Tuesday, August 3, 2010

Matthew 14: 22-36

22 Immediately He made the disciples get into the boat and go ahead of Him to the other side, while He sent the crowds away.

23 After He had sent the crowds away, He went up on the mountain by Himself to pray; and when it was evening, He was there alone.

24 But the boat was already a long distance from the land, battered by the waves; for the wind was contrary.

25 And in the fourth watch of the night He came to them, walking on the sea.

26 When the disciples saw Him walking on the sea, they were terrified, and said, "It is a ghost!" And they cried out in fear.

27 But immediately Jesus spoke to them, saying, "Take courage, it is I; do not be afraid."

28 Peter said to Him, "Lord, if it is You, command me to come to You on the water."

29 And He said, "Come!" And Peter got out of the boat, and walked on the water and came toward Jesus.

30 But seeing the wind, he became frightened, and beginning to sink, he cried out, "Lord, save me!"

31 Immediately Jesus stretched out His hand and took hold of him, and said to him, "You of little faith, why did you doubt?"

32 When they got into the boat, the wind stopped.

33 And those who were in the boat worshiped Him, saying, "You are certainly God's Son!"

34 When they had crossed over, they came to land at Gennesaret.

35 And when the men of that place recognized Him, they sent word into all that surrounding district and brought to Him all who were sick;

36 and they implored Him that they might just touch the fringe of His cloak; and as many as touched it were cured.

Confluence of events. I heard this passage referenced this morning, on the radio (I was listening to the Catholic radio station because the talk shows on there are better by far than the talk shows that play in the morning on the radio). Anyway. The host was using this passage as a proof of St. Peter's primacy. Because he was the first man out of the boat, heading for Christ. I don't know, that one seems a bit of a stretch to me.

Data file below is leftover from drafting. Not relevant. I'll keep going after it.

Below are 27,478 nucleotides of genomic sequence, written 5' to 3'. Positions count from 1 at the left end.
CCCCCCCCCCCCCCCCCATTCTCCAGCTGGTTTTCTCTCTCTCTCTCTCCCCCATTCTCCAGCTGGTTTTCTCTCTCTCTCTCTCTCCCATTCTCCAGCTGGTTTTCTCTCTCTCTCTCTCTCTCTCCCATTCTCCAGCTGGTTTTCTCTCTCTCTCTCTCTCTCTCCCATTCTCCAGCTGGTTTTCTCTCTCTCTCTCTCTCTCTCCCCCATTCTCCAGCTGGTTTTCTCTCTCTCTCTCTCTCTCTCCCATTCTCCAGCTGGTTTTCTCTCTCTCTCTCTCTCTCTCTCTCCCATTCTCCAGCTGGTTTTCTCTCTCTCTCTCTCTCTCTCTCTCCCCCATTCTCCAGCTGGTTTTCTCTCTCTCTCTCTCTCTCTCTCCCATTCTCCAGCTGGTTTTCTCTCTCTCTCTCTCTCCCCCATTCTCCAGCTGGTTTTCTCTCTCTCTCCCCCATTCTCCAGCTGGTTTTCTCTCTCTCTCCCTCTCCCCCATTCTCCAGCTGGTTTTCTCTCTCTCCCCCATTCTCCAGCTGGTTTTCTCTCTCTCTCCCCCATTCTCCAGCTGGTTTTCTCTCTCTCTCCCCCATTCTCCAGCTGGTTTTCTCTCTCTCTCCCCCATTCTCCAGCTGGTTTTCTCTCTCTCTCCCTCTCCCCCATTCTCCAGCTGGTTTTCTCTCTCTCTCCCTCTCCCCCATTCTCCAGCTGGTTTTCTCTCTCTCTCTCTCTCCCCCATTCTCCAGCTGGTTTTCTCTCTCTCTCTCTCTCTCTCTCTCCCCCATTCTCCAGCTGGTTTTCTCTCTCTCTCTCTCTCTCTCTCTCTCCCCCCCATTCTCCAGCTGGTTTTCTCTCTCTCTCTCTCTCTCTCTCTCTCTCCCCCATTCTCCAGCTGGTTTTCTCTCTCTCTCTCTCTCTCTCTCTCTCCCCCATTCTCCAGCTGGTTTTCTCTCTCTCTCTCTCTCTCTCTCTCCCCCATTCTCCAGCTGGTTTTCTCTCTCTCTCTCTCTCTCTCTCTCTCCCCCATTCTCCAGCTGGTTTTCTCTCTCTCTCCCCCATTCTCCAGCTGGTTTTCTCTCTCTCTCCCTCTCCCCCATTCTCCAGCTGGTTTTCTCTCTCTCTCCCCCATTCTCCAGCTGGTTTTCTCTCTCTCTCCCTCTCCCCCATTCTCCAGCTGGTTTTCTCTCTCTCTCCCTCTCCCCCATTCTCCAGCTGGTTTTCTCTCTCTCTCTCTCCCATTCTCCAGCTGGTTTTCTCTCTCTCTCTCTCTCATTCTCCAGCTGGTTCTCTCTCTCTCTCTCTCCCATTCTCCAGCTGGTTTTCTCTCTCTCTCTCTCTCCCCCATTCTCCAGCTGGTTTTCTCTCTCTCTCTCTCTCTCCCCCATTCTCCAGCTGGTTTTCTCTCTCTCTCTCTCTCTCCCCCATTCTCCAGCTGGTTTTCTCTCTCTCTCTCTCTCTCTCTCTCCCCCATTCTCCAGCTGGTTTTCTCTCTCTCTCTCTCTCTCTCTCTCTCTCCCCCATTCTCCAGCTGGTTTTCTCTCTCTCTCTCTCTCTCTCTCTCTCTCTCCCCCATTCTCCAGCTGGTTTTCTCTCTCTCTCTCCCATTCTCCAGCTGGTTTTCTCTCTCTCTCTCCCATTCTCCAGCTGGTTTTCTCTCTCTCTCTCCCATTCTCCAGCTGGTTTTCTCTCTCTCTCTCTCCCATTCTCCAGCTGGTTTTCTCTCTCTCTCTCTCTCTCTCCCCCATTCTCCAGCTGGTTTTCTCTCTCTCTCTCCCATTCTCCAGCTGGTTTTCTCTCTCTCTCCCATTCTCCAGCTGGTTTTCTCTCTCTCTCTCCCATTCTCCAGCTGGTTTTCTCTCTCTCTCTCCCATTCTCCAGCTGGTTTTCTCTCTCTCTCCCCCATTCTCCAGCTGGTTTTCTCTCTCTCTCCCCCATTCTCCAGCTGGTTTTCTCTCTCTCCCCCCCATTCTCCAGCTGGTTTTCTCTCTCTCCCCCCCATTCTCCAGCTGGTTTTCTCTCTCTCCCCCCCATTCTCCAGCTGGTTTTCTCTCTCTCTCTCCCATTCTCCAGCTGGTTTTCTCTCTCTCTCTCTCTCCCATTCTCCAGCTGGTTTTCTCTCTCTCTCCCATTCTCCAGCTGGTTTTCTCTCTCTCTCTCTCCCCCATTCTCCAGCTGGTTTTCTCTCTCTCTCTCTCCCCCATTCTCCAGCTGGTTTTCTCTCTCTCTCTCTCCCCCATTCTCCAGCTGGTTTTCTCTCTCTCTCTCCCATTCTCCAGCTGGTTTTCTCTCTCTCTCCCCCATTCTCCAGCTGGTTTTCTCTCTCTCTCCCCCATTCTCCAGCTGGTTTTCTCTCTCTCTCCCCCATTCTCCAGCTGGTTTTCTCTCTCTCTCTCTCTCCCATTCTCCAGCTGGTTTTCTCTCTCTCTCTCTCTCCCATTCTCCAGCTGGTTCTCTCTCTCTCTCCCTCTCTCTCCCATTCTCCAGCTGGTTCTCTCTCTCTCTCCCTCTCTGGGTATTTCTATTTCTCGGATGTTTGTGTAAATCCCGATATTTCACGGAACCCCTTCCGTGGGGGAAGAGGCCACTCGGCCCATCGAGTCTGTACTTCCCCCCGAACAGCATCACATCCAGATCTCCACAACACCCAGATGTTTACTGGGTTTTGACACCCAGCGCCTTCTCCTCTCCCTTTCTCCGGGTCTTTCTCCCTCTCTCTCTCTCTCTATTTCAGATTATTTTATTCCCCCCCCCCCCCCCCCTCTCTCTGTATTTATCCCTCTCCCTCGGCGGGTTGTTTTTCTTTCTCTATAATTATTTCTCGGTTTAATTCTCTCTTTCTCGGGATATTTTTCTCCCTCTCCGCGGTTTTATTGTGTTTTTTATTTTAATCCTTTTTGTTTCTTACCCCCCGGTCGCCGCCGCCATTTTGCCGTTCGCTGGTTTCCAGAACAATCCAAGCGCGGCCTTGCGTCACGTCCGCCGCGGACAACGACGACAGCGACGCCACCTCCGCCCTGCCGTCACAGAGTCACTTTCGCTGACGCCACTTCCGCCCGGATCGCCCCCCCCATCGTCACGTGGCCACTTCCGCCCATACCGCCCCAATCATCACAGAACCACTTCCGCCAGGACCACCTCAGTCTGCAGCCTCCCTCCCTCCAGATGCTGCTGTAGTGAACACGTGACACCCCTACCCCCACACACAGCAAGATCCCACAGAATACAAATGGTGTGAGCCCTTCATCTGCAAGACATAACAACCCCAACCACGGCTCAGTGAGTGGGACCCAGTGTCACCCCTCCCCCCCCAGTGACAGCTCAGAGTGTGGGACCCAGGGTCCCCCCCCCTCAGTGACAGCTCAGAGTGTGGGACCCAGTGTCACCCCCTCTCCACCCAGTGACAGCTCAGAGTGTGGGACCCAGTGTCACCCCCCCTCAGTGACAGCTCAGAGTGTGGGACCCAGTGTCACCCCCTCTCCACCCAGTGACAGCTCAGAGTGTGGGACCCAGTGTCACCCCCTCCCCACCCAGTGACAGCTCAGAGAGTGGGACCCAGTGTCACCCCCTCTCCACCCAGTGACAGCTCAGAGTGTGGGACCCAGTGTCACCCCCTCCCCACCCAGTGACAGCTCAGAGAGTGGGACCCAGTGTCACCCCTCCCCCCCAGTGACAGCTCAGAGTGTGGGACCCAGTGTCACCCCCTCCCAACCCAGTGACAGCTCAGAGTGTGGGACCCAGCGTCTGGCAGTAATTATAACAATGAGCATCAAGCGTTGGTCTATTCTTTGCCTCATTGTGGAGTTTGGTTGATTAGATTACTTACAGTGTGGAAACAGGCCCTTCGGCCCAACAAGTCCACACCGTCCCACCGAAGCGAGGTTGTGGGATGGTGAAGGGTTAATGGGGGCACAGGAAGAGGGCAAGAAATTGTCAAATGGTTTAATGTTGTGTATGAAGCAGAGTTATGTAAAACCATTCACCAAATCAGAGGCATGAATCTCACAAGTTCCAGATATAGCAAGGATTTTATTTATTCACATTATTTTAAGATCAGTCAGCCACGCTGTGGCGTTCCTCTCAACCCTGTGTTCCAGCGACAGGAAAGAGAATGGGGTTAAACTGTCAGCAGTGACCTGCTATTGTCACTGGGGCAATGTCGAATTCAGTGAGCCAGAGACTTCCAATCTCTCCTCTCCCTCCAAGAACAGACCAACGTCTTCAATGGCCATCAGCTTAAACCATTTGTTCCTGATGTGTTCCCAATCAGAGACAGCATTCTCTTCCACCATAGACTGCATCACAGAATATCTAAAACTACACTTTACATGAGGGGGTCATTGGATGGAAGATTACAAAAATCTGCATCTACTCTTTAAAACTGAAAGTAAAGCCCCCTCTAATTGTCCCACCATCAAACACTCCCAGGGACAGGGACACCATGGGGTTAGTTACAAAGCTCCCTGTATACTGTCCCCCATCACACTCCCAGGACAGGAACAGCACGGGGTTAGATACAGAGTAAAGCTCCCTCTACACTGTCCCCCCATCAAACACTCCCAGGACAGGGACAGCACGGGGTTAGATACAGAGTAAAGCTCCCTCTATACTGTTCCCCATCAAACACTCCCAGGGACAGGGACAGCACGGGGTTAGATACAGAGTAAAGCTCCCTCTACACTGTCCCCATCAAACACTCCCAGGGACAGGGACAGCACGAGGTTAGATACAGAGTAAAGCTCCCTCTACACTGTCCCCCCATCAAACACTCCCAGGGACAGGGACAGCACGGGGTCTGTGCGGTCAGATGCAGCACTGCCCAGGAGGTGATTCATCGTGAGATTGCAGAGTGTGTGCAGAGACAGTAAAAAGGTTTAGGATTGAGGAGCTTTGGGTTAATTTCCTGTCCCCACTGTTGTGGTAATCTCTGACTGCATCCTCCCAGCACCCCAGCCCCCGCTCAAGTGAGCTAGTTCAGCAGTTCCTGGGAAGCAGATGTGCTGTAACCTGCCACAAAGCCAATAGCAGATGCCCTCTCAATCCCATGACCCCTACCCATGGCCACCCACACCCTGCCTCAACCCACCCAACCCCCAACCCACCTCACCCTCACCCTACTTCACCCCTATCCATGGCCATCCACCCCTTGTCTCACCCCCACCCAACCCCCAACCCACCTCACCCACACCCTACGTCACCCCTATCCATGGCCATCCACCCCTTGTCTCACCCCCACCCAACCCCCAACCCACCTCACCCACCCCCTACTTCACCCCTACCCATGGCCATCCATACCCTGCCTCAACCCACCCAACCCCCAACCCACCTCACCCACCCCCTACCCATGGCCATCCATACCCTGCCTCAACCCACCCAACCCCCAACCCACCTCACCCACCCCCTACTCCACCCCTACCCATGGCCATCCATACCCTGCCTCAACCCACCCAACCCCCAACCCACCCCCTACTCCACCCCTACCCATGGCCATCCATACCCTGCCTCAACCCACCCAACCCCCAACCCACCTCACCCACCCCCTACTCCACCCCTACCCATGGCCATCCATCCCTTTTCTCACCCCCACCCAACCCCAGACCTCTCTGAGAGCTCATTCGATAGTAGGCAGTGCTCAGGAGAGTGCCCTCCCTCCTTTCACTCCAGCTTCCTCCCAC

But then, I was reading a discussion over on OrthodoxChristianity.net, about OSAS, and the same passage was used to argue against OSAS. Because, see, St. Peter was okay walking on the water as long as he kept his eyes, his focus on Christ. As soon as he was distracted and looked away, he began to sink. It was only Christ's reaching out for him, drawing his attention back to Himself, that saved him. So the poster's argument was that, if we're using this as a metaphor, then if OSAS was true then even if St. Peter was distract, by, say, the wind, then he should have remained okay walking on the water. But, because he wasn't, then it plays into the understanding that one can lose salvation, if ones focus shifts to other things besides Christ.


  1. Interesting metaphor! I've never heard that one before. Oddly enough I read this passage earlier today as I was glancing through the rest of Matthew to see what was ahead of me on my Matthew blog study. This was one of the passages I actually took time to read.